The BrainGate neural interface system consists of a sensor to monitor brain signals and computer software and hardware that turns these signals into digital commands for external devices.  The sensor is a baby aspirin-sized square of silicon containing 100 hair-thin electrodes, which can record the activity of small groups of brain cells. It is implanted into the motor cortex, a part of the brain that directs movement. 

"This technology was made possible by decades of investment and research into how the brain controls movement.  It’s been thrilling to see the technology evolve from studies of basic neurophysiology and move into clinical trials, where it is showing significant promise for people with brain injuries and disorders," said Story Landis, Ph.D., director of NIH's National Institute of Neurological Disorders and Stroke (NINDS).  The institute funds BCI research in hopes of restoring function and improving quality of life for people coping with limb amputations or paralysis from spinal cord injury, stroke or neuromuscular disorders.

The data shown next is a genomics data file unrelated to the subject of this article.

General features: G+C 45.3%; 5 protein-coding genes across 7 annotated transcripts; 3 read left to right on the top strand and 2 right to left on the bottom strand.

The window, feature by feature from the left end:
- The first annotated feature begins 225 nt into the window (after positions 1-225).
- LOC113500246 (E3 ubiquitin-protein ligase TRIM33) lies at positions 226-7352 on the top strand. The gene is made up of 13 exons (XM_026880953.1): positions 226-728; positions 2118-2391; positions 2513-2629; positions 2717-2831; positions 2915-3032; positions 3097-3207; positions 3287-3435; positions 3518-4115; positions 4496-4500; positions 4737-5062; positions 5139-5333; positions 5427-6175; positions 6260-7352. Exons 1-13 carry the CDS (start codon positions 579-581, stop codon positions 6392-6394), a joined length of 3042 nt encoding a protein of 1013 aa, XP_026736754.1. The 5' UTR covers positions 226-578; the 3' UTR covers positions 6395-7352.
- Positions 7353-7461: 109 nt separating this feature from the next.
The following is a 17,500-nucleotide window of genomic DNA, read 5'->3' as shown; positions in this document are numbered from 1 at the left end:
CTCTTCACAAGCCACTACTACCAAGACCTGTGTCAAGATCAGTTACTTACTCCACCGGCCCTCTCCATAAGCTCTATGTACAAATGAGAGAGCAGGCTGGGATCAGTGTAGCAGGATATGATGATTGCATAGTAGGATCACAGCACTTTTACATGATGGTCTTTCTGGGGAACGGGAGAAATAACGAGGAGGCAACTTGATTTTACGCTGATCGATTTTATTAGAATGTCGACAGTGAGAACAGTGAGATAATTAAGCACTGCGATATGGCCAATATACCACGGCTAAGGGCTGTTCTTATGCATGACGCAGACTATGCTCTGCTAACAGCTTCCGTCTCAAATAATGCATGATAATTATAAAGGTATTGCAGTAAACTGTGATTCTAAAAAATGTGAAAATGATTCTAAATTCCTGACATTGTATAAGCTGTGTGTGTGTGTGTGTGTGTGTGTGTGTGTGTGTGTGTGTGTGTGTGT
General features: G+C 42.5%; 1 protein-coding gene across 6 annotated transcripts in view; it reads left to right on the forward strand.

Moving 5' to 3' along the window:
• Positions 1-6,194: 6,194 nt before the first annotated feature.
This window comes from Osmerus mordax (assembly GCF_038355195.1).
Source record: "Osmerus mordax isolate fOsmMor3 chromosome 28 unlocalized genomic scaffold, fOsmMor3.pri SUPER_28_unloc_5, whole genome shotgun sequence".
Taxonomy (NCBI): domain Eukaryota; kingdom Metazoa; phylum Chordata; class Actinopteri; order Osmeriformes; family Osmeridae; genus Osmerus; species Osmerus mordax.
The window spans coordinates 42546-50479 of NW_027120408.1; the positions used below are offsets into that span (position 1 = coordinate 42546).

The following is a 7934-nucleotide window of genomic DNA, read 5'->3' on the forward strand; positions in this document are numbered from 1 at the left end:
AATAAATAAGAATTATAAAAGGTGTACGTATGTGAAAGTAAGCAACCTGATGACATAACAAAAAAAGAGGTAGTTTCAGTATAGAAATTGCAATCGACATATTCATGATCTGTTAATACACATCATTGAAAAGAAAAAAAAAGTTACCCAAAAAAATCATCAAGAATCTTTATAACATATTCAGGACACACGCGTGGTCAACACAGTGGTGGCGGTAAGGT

NIH has supported basic and applied research in this area for more than 30 years.  In 2009 and 2010, an additional $3.8 million in NIH funding was made possible through the Recovery Act.

The latest analysis from the BrainGate2 trial focused on two participants – a 58-year-old woman and a 66-year-old man.  Both individuals are unable to speak or move their limbs because of brainstem strokes they had years ago - the woman's in 1996 and the man's in 2006.  In the trial, both participants learned to perform complex tasks with a robotic arm by imagining the movements of their own arms and hands.

In one task, several foam targets were mounted on levers on a tabletop and programmed to pop up one at a time, at different positions and heights.  The participants had less than 30 seconds to grasp each target using the DEKA Arm System (Generation 2), which is designed to work as a prosthetic limb for people with arm amputations.  One participant was able to grasp the targets 62 percent of the time, and the other had a 46 percent success rate.

In some sessions, the woman controlled a DLR Light-Weight Robot III arm, which is heavier than the DEKA arm and designed to be used as an external assistive device.  She used this arm prior to the DEKA arm in the foam target task, and had a success rate of 21 percent.  In other sessions with the DLR arm, her task was to reach for a bottled drink, bring it to her mouth and sip from a straw.  She was able to complete four out of six attempts.